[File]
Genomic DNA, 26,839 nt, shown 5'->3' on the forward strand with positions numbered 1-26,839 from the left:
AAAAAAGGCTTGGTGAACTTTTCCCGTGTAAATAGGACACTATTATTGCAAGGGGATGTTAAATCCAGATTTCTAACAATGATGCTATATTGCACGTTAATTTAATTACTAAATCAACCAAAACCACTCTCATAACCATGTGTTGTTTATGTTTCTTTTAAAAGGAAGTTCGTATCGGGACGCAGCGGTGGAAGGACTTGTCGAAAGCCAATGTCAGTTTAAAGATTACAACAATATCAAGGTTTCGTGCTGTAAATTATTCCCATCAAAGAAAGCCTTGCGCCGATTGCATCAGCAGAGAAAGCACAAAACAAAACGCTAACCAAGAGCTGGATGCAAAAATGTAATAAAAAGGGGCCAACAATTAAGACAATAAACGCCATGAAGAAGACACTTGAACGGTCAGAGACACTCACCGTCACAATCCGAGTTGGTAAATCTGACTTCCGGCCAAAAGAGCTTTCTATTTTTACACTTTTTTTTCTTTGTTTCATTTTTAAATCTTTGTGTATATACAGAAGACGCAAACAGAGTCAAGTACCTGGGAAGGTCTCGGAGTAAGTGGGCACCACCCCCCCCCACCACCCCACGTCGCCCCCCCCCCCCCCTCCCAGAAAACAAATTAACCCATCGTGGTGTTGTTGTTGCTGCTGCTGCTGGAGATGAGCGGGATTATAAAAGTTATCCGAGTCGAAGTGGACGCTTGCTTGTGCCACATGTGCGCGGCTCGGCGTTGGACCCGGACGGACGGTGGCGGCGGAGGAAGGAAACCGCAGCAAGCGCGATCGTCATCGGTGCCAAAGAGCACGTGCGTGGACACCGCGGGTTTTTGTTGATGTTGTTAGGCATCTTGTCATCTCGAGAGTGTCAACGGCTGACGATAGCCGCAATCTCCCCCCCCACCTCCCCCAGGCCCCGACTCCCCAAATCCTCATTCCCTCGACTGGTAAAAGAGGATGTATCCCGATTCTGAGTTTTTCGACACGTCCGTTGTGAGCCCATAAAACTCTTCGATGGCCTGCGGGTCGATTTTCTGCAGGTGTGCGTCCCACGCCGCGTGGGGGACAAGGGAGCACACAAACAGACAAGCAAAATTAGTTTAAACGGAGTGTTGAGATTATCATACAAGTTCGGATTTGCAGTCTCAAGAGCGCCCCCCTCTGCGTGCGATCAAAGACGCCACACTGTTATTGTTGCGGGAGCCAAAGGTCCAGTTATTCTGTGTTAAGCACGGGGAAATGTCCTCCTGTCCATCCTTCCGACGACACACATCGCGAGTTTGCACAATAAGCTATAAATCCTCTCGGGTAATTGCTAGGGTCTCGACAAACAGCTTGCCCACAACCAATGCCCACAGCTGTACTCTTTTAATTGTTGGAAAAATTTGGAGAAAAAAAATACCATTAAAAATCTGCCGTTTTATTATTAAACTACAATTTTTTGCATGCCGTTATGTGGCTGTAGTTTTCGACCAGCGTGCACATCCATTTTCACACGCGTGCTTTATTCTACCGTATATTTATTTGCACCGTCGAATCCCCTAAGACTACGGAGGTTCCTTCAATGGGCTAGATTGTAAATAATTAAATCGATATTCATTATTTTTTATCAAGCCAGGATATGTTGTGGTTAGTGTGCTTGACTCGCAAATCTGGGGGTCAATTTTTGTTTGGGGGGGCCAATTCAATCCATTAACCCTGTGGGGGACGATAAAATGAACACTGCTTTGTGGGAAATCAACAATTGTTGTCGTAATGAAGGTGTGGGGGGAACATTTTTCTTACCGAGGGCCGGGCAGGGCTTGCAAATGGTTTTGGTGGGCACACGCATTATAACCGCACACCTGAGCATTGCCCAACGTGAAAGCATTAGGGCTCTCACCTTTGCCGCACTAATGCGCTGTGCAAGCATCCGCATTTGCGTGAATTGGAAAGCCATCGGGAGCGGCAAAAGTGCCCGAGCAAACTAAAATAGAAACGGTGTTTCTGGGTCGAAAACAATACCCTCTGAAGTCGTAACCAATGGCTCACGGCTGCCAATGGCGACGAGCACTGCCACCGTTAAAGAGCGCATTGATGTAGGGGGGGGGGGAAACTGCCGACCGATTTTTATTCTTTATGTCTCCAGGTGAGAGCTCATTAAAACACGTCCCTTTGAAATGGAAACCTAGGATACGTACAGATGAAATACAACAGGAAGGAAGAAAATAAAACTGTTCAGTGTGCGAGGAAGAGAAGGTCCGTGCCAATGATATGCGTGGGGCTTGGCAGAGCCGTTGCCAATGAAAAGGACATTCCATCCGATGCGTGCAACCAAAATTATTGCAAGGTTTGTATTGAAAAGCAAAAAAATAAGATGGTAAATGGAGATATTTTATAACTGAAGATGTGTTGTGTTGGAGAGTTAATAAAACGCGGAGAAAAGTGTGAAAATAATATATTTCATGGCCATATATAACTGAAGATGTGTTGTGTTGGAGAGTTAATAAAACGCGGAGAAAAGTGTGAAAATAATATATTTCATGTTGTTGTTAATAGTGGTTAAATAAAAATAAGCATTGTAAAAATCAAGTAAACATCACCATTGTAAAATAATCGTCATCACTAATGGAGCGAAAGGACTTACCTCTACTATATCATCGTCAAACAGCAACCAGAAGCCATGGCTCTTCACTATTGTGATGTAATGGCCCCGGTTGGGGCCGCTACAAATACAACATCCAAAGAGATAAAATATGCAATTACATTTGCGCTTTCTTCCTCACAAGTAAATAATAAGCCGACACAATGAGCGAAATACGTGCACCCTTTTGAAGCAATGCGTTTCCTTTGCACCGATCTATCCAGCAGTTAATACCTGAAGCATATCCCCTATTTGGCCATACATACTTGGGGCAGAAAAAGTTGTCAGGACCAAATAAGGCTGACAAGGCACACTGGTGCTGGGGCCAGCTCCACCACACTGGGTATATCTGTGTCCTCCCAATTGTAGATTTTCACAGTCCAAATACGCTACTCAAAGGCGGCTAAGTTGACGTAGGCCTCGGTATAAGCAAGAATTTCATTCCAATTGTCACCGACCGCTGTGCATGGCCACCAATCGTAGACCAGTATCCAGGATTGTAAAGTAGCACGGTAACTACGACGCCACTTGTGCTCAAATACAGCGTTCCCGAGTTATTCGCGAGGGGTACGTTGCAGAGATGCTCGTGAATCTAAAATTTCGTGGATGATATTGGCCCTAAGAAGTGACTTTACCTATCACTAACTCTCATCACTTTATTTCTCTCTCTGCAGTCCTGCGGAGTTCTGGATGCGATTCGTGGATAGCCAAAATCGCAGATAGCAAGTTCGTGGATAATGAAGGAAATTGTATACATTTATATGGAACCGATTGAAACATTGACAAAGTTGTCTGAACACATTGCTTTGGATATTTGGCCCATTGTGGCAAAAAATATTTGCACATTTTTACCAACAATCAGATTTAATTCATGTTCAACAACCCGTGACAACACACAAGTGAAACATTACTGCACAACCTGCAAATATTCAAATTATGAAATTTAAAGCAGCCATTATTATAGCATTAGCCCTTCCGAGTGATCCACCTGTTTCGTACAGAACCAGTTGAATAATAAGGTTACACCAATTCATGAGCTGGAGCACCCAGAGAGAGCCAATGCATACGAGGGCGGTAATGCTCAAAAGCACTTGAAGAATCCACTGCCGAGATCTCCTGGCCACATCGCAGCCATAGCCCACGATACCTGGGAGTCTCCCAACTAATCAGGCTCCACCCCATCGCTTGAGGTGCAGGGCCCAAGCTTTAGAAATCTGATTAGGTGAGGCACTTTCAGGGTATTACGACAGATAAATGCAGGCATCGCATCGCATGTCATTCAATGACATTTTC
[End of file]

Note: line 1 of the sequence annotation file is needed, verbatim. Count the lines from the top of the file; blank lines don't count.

Genomic DNA, 26,839 nt, shown 5'->3' on the forward strand with positions numbered 1-26,839 from the left: